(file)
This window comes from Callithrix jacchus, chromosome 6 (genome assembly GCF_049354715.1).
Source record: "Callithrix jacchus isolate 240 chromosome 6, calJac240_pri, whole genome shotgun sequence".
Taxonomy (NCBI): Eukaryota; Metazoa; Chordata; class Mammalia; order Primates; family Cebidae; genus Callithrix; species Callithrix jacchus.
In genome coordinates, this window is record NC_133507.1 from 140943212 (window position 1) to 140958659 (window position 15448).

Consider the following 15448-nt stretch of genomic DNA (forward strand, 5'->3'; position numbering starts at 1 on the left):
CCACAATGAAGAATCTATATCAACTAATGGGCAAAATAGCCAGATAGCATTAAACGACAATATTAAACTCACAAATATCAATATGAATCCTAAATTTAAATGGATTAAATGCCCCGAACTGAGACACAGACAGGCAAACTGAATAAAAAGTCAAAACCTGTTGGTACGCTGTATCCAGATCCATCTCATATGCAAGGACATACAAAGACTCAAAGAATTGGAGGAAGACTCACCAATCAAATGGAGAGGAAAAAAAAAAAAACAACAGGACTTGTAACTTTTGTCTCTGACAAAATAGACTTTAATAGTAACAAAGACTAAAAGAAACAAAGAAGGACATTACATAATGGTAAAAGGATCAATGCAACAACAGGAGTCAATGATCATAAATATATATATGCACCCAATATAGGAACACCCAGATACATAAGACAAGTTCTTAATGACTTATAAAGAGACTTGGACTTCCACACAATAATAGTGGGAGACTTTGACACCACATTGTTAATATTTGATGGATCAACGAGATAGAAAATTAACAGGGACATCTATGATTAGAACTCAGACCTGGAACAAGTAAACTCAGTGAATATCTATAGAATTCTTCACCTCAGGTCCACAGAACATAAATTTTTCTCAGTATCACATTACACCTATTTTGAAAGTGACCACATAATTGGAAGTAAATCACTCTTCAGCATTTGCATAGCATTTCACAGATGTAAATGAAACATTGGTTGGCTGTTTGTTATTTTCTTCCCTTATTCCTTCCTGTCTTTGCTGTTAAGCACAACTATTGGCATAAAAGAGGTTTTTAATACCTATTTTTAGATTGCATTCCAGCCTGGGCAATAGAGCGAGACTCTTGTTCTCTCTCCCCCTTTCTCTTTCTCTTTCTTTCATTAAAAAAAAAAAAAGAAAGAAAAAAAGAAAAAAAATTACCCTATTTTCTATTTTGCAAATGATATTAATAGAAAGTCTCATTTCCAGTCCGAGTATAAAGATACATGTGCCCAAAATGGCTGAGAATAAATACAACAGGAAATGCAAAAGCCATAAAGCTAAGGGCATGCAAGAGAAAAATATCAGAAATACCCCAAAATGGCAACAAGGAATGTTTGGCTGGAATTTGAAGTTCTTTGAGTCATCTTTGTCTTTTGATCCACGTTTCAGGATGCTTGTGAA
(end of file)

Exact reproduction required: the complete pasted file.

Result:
This window comes from Callithrix jacchus, chromosome 6 (genome assembly GCF_049354715.1).
Source record: "Callithrix jacchus isolate 240 chromosome 6, calJac240_pri, whole genome shotgun sequence".
Taxonomy (NCBI): Eukaryota; Metazoa; Chordata; class Mammalia; order Primates; family Cebidae; genus Callithrix; species Callithrix jacchus.
In genome coordinates, this window is record NC_133507.1 from 140943212 (window position 1) to 140958659 (window position 15448).

Consider the following 15448-nt stretch of genomic DNA (forward strand, 5'->3'; position numbering starts at 1 on the left):
CCACAATGAAGAATCTATATCAACTAATGGGCAAAATAGCCAGATAGCATTAAACGACAATATTAAACTCACAAATATCAATATGAATCCTAAATTTAAATGGATTAAATGCCCCGAACTGAGACACAGACAGGCAAACTGAATAAAAAGTCAAAACCTGTTGGTACGCTGTATCCAGATCCATCTCATATGCAAGGACATACAAAGACTCAAAGAATTGGAGGAAGACTCACCAATCAAATGGAGAGGAAAAAAAAAAAAACAACAGGACTTGTAACTTTTGTCTCTGACAAAATAGACTTTAATAGTAACAAAGACTAAAAGAAACAAAGAAGGACATTACATAATGGTAAAAGGATCAATGCAACAACAGGAGTCAATGATCATAAATATATATATGCACCCAATATAGGAACACCCAGATACATAAGACAAGTTCTTAATGACTTATAAAGAGACTTGGACTTCCACACAATAATAGTGGGAGACTTTGACACCACATTGTTAATATTTGATGGATCAACGAGATAGAAAATTAACAGGGACATCTATGATTAGAACTCAGACCTGGAACAAGTAAACTCAGTGAATATCTATAGAATTCTTCACCTCAGGTCCACAGAACATAAATTTTTCTCAGTATCACATTACACCTATTTTGAAAGTGACCACATAATTGGAAGTAAATCACTCTTCAGCATTTGCATAGCATTTCACAGATGTAAATGAAACATTGGTTGGCTGTTTGTTATTTTCTTCCCTTATTCCTTCCTGTCTTTGCTGTTAAGCACAACTATTGGCATAAAAGAGGTTTTTAATACCTATTTTTAGATTGCATTCCAGCCTGGGCAATAGAGCGAGACTCTTGTTCTCTCTCCCCCTTTCTCTTTCTCTTTCTTTCATTAAAAAAAAAAAAAGAAAGAAAAAAAGAAAAAAAATTACCCTATTTTCTATTTTGCAAATGATATTAATAGAAAGTCTCATTTCCAGTCCGAGTATAAAGATACATGTGCCCAAAATGGCTGAGAATAAATACAACAGGAAATGCAAAAGCCATAAAGCTAAGGGCATGCAAGAGAAAAATATCAGAAATACCCCAAAATGGCAACAAGGAATGTTTGGCTGGAATTTGAAGTTCTTTGAGTCATCTTTGTCTTTTGATCCACGTTTCAGGATGCTTGTGAA